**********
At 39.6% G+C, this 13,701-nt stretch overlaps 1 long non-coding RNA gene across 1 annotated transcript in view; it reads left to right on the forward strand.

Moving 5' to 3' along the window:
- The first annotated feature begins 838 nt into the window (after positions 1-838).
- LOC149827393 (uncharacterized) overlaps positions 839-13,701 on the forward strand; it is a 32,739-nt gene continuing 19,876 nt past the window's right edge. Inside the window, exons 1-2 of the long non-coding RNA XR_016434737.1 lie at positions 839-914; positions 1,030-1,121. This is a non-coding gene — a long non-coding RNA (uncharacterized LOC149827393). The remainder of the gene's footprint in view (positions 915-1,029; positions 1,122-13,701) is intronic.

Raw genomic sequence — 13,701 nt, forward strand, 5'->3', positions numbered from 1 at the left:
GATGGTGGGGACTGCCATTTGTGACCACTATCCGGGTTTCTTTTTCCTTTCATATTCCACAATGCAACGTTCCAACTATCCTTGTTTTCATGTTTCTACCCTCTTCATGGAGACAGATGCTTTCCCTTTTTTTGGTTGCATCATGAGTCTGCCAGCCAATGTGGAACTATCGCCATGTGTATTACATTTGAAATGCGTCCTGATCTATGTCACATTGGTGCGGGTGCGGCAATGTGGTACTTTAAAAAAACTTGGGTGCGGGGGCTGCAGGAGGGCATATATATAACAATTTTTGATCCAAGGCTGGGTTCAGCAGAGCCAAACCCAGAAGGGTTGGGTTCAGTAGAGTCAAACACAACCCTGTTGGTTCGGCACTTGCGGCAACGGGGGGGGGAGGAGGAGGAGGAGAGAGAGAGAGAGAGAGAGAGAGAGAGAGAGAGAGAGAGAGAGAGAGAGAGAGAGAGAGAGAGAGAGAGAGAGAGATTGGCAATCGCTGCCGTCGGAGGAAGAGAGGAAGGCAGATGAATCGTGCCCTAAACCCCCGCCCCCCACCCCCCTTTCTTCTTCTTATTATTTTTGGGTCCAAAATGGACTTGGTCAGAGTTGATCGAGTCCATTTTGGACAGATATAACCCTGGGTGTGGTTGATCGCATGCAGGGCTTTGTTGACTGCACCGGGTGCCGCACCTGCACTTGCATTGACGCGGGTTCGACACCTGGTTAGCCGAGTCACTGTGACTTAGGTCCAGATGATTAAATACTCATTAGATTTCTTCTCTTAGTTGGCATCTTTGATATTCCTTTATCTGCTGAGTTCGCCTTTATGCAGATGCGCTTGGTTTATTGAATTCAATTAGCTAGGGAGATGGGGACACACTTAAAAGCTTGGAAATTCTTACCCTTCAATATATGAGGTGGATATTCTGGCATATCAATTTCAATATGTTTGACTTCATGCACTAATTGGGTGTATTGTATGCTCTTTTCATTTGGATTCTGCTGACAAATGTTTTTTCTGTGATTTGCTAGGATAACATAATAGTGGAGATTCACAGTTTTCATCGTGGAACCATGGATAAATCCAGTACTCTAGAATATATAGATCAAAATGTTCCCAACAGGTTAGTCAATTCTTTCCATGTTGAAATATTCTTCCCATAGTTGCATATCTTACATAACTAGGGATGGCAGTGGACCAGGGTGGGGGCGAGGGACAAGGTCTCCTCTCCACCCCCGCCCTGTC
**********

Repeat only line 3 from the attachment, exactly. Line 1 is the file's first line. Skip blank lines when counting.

- The first annotated feature begins 838 nt into the window (after positions 1-838).